By Lance Chilton
On May 25, we celebrated Memorial Day and the heroes who helped us to victory over aggressors in Europe just more than 100 years ago and then again over the fascists of Europe and the Pacific in the Second World War. On that day I was in Gallup, observing and working alongside other heroes hard at work in a fight against another aggressive enemy, the coronavirus.
As you may know, the coronavirus (SARS-Cov-2) has hit the Navajo people in New Mexico’s northwest corner especially hard – indeed harder than any country on earth. Looked at as the number of cases and the number of deaths per 100,000, the Navajo Nation (part in Arizona, part in New Mexico, and a little part in Utah) has a case rate 6 times as great as the US as a whole. The death rate is 3.3 times our country’s rate.
Fighting the pandemic in this corner of New Mexico is a team effort: the hard-working doctors, nurses and other care providers at Gallup Indian Medical Center and at Rehoboth McKinley County Hospital have received help from Doctors without Borders, from the University of California/San Francisco, and increasingly, from New Mexico’s Medical Reserve Corps (MRC).
The MRC is staffing the Gallup Alternative Care Facility (GACF), a conversion of the Hiroshi Miyamura (Gallup) High School gym into a temporary hospital. When hospitalized COVID-19 patients get better, they can be transferred to the GACF, usually for a few days until they can be sent home. Uniformly, they get careful, compassionate care from the nurses, techs, physician assistants and physicians who work there. Their rooms are spartan cubicles, but they are watched closely, they aren’t infecting those who they would go home to, and oxygen tanks are safe in comparison to how they would be in houses or hogans heated by wood stoves.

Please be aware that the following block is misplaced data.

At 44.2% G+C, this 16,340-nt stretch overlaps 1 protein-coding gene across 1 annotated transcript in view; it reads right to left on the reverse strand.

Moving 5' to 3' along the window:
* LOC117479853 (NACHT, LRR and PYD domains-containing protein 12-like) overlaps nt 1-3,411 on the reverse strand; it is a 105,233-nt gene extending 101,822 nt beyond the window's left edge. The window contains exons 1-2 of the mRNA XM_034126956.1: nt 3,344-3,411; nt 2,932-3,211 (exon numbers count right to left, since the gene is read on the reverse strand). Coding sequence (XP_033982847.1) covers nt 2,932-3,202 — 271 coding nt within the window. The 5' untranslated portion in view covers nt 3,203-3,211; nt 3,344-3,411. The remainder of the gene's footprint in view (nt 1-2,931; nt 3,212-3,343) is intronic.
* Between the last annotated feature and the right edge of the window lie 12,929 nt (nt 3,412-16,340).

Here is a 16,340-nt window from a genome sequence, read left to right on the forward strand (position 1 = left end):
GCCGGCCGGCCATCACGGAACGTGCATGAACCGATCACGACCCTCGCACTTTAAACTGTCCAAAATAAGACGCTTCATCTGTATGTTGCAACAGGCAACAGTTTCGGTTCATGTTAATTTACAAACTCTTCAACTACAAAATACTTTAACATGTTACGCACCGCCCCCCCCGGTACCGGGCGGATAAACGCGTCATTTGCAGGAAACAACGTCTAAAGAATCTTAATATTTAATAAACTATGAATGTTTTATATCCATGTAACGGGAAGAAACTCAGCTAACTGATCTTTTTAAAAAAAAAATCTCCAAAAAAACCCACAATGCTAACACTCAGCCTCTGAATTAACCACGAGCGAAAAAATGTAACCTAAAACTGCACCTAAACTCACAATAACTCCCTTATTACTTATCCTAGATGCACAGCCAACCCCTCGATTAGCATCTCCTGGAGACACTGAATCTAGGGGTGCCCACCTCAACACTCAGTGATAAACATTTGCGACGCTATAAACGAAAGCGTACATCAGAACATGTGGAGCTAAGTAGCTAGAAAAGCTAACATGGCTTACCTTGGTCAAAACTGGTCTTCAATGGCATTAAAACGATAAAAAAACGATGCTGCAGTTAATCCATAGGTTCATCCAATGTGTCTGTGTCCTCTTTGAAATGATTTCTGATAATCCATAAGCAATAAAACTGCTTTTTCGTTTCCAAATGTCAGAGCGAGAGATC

The heroes in this “war” are many – the people masking and self-isolating, the clerks in the few stores that are open, the workers in restaurants providing takeout meals, the care providers – those from Gallup, Albuquerque, Santa Fe, San Francisco, and all over the world who contribute or come to help the beleaguered local providers.
I’d mention three more. The US Army Corps of Engineers over a three-week period took a high school gym, basketball courts and all, wired it, installed oxygen pipes and the machinery to create negative pressure that would reduce the risk of cross-contamination, and built those little cubicles where up to 60 patients can be cared for. The other two are the principles in the Medical Reserve Corps who keep it all going: Bobbie Mackenzie, who works tirelessly behind the lines, under the New Mexico Department of Health in Santa Fe, to keep MRC volunteers coming to this beautiful but now suffering and shuttered area, and Luke Esquibel, a UNM employee who leads an Albuquerque effort to prevent the spread of COVID-19 among the people experiencing homelessness in our city. Luke is on the front lines, spending long days running the medical effort at the hotel where those in isolation with COVID-19 or in quarantine after an exposure to it.
People like Luke and Bobbie and all those others are heroes alongside Hiroshi Miyamura and other military men who defended our country. They give me hope that our country will conquer this virus as well as this politically dangerous time in our country’s history.